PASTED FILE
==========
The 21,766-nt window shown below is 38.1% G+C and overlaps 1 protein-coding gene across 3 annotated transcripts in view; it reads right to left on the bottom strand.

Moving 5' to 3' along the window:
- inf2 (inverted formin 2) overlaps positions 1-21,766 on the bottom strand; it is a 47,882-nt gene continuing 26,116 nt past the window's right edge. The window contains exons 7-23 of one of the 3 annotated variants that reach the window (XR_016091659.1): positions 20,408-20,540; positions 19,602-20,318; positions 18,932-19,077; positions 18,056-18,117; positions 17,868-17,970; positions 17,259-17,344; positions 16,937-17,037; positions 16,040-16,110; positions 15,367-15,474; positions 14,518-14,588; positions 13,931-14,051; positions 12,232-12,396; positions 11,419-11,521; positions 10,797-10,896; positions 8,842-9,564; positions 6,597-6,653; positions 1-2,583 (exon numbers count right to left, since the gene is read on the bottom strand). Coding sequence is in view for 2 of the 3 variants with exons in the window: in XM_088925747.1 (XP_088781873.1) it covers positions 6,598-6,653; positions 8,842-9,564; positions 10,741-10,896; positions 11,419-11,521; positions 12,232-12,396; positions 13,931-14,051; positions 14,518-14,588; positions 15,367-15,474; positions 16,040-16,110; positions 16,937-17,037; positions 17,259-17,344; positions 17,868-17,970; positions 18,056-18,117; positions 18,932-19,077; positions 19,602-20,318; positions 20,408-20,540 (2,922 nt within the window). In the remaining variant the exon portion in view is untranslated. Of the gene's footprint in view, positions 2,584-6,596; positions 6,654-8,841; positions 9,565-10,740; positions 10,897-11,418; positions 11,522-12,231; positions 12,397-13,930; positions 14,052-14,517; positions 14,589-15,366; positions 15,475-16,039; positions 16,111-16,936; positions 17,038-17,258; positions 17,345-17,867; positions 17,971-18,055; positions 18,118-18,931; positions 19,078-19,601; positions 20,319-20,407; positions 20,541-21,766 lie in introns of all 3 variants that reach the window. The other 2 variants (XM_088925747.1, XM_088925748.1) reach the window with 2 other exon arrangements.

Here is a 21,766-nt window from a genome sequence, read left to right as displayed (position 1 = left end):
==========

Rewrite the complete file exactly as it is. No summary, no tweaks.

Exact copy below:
The 21,766-nt window shown below is 38.1% G+C and overlaps 1 protein-coding gene across 3 annotated transcripts in view; it reads right to left on the bottom strand.

Moving 5' to 3' along the window:
- inf2 (inverted formin 2) overlaps positions 1-21,766 on the bottom strand; it is a 47,882-nt gene continuing 26,116 nt past the window's right edge. The window contains exons 7-23 of one of the 3 annotated variants that reach the window (XR_016091659.1): positions 20,408-20,540; positions 19,602-20,318; positions 18,932-19,077; positions 18,056-18,117; positions 17,868-17,970; positions 17,259-17,344; positions 16,937-17,037; positions 16,040-16,110; positions 15,367-15,474; positions 14,518-14,588; positions 13,931-14,051; positions 12,232-12,396; positions 11,419-11,521; positions 10,797-10,896; positions 8,842-9,564; positions 6,597-6,653; positions 1-2,583 (exon numbers count right to left, since the gene is read on the bottom strand). Coding sequence is in view for 2 of the 3 variants with exons in the window: in XM_088925747.1 (XP_088781873.1) it covers positions 6,598-6,653; positions 8,842-9,564; positions 10,741-10,896; positions 11,419-11,521; positions 12,232-12,396; positions 13,931-14,051; positions 14,518-14,588; positions 15,367-15,474; positions 16,040-16,110; positions 16,937-17,037; positions 17,259-17,344; positions 17,868-17,970; positions 18,056-18,117; positions 18,932-19,077; positions 19,602-20,318; positions 20,408-20,540 (2,922 nt within the window). In the remaining variant the exon portion in view is untranslated. Of the gene's footprint in view, positions 2,584-6,596; positions 6,654-8,841; positions 9,565-10,740; positions 10,897-11,418; positions 11,522-12,231; positions 12,397-13,930; positions 14,052-14,517; positions 14,589-15,366; positions 15,475-16,039; positions 16,111-16,936; positions 17,038-17,258; positions 17,345-17,867; positions 17,971-18,055; positions 18,118-18,931; positions 19,078-19,601; positions 20,319-20,407; positions 20,541-21,766 lie in introns of all 3 variants that reach the window. The other 2 variants (XM_088925747.1, XM_088925748.1) reach the window with 2 other exon arrangements.

Here is a 21,766-nt window from a genome sequence, read left to right as displayed (position 1 = left end):